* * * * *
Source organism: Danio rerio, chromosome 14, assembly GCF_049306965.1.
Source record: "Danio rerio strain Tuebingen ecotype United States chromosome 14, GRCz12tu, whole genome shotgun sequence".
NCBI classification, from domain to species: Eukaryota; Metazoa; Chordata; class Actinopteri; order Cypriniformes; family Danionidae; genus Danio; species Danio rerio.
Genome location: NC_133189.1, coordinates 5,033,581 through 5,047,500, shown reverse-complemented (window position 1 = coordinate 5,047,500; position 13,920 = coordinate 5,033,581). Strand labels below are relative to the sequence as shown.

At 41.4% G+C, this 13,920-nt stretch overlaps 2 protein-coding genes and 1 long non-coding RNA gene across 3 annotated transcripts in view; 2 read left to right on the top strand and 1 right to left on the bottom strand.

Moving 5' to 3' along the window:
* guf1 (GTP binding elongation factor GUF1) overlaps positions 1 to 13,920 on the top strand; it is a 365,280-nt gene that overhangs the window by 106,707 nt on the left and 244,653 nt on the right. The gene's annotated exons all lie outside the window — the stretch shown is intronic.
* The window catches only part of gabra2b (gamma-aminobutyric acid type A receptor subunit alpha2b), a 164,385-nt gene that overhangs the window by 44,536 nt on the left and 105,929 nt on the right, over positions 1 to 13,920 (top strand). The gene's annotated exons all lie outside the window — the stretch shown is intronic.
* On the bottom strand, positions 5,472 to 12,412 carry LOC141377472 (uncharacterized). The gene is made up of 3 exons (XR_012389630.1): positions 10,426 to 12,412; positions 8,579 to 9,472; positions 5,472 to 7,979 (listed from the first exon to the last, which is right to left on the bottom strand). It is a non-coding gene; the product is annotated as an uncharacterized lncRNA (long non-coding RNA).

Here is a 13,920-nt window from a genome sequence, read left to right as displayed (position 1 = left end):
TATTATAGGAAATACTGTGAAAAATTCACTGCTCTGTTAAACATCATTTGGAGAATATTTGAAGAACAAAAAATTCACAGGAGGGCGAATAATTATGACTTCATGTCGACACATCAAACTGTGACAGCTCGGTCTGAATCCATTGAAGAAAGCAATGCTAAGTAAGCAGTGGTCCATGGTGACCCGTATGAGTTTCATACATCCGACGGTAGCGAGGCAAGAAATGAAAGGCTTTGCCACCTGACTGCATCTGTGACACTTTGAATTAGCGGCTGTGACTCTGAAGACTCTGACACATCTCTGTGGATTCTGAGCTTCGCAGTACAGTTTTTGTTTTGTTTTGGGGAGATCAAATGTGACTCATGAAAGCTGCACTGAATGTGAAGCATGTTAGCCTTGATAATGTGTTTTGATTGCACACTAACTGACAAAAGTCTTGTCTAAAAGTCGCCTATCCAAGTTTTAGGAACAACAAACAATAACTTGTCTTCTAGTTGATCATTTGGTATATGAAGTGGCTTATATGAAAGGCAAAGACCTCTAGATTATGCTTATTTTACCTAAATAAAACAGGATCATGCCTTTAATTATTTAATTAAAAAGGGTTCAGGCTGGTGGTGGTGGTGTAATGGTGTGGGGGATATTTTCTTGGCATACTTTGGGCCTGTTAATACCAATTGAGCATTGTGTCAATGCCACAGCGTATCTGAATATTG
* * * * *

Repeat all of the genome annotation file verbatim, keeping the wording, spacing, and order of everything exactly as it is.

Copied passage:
Source organism: Danio rerio, chromosome 14, assembly GCF_049306965.1.
Source record: "Danio rerio strain Tuebingen ecotype United States chromosome 14, GRCz12tu, whole genome shotgun sequence".
NCBI classification, from domain to species: Eukaryota; Metazoa; Chordata; class Actinopteri; order Cypriniformes; family Danionidae; genus Danio; species Danio rerio.
Genome location: NC_133189.1, coordinates 5,033,581 through 5,047,500, shown reverse-complemented (window position 1 = coordinate 5,047,500; position 13,920 = coordinate 5,033,581). Strand labels below are relative to the sequence as shown.

At 41.4% G+C, this 13,920-nt stretch overlaps 2 protein-coding genes and 1 long non-coding RNA gene across 3 annotated transcripts in view; 2 read left to right on the top strand and 1 right to left on the bottom strand.

Moving 5' to 3' along the window:
* guf1 (GTP binding elongation factor GUF1) overlaps positions 1 to 13,920 on the top strand; it is a 365,280-nt gene that overhangs the window by 106,707 nt on the left and 244,653 nt on the right. The gene's annotated exons all lie outside the window — the stretch shown is intronic.
* The window catches only part of gabra2b (gamma-aminobutyric acid type A receptor subunit alpha2b), a 164,385-nt gene that overhangs the window by 44,536 nt on the left and 105,929 nt on the right, over positions 1 to 13,920 (top strand). The gene's annotated exons all lie outside the window — the stretch shown is intronic.
* On the bottom strand, positions 5,472 to 12,412 carry LOC141377472 (uncharacterized). The gene is made up of 3 exons (XR_012389630.1): positions 10,426 to 12,412; positions 8,579 to 9,472; positions 5,472 to 7,979 (listed from the first exon to the last, which is right to left on the bottom strand). It is a non-coding gene; the product is annotated as an uncharacterized lncRNA (long non-coding RNA).

Here is a 13,920-nt window from a genome sequence, read left to right as displayed (position 1 = left end):
TATTATAGGAAATACTGTGAAAAATTCACTGCTCTGTTAAACATCATTTGGAGAATATTTGAAGAACAAAAAATTCACAGGAGGGCGAATAATTATGACTTCATGTCGACACATCAAACTGTGACAGCTCGGTCTGAATCCATTGAAGAAAGCAATGCTAAGTAAGCAGTGGTCCATGGTGACCCGTATGAGTTTCATACATCCGACGGTAGCGAGGCAAGAAATGAAAGGCTTTGCCACCTGACTGCATCTGTGACACTTTGAATTAGCGGCTGTGACTCTGAAGACTCTGACACATCTCTGTGGATTCTGAGCTTCGCAGTACAGTTTTTGTTTTGTTTTGGGGAGATCAAATGTGACTCATGAAAGCTGCACTGAATGTGAAGCATGTTAGCCTTGATAATGTGTTTTGATTGCACACTAACTGACAAAAGTCTTGTCTAAAAGTCGCCTATCCAAGTTTTAGGAACAACAAACAATAACTTGTCTTCTAGTTGATCATTTGGTATATGAAGTGGCTTATATGAAAGGCAAAGACCTCTAGATTATGCTTATTTTACCTAAATAAAACAGGATCATGCCTTTAATTATTTAATTAAAAAGGGTTCAGGCTGGTGGTGGTGGTGTAATGGTGTGGGGGATATTTTCTTGGCATACTTTGGGCCTGTTAATACCAATTGAGCATTGTGTCAATGCCACAGCGTATCTGAATATTG